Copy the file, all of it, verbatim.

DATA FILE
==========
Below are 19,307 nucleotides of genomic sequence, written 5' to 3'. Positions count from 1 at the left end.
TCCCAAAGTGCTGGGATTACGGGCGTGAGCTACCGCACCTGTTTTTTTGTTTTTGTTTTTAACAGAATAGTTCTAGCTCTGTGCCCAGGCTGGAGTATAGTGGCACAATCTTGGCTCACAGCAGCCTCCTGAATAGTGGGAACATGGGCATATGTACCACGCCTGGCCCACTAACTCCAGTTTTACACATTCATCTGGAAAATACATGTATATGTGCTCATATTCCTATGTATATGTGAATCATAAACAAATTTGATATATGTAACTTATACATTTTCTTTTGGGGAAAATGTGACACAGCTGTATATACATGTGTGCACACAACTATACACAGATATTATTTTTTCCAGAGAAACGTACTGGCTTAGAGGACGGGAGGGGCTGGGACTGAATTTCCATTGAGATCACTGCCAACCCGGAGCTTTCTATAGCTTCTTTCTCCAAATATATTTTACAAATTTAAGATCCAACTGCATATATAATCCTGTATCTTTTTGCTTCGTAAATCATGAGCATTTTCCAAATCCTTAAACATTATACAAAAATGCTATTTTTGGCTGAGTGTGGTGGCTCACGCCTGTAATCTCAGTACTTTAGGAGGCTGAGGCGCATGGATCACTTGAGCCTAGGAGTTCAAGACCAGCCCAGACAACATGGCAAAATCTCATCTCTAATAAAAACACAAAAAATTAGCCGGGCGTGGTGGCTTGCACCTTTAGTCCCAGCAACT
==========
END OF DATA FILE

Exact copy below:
Below are 19,307 nucleotides of genomic sequence, written 5' to 3'. Positions count from 1 at the left end.
TCCCAAAGTGCTGGGATTACGGGCGTGAGCTACCGCACCTGTTTTTTTGTTTTTGTTTTTAACAGAATAGTTCTAGCTCTGTGCCCAGGCTGGAGTATAGTGGCACAATCTTGGCTCACAGCAGCCTCCTGAATAGTGGGAACATGGGCATATGTACCACGCCTGGCCCACTAACTCCAGTTTTACACATTCATCTGGAAAATACATGTATATGTGCTCATATTCCTATGTATATGTGAATCATAAACAAATTTGATATATGTAACTTATACATTTTCTTTTGGGGAAAATGTGACACAGCTGTATATACATGTGTGCACACAACTATACACAGATATTATTTTTTCCAGAGAAACGTACTGGCTTAGAGGACGGGAGGGGCTGGGACTGAATTTCCATTGAGATCACTGCCAACCCGGAGCTTTCTATAGCTTCTTTCTCCAAATATATTTTACAAATTTAAGATCCAACTGCATATATAATCCTGTATCTTTTTGCTTCGTAAATCATGAGCATTTTCCAAATCCTTAAACATTATACAAAAATGCTATTTTTGGCTGAGTGTGGTGGCTCACGCCTGTAATCTCAGTACTTTAGGAGGCTGAGGCGCATGGATCACTTGAGCCTAGGAGTTCAAGACCAGCCCAGACAACATGGCAAAATCTCATCTCTAATAAAAACACAAAAAATTAGCCGGGCGTGGTGGCTTGCACCTTTAGTCCCAGCAACT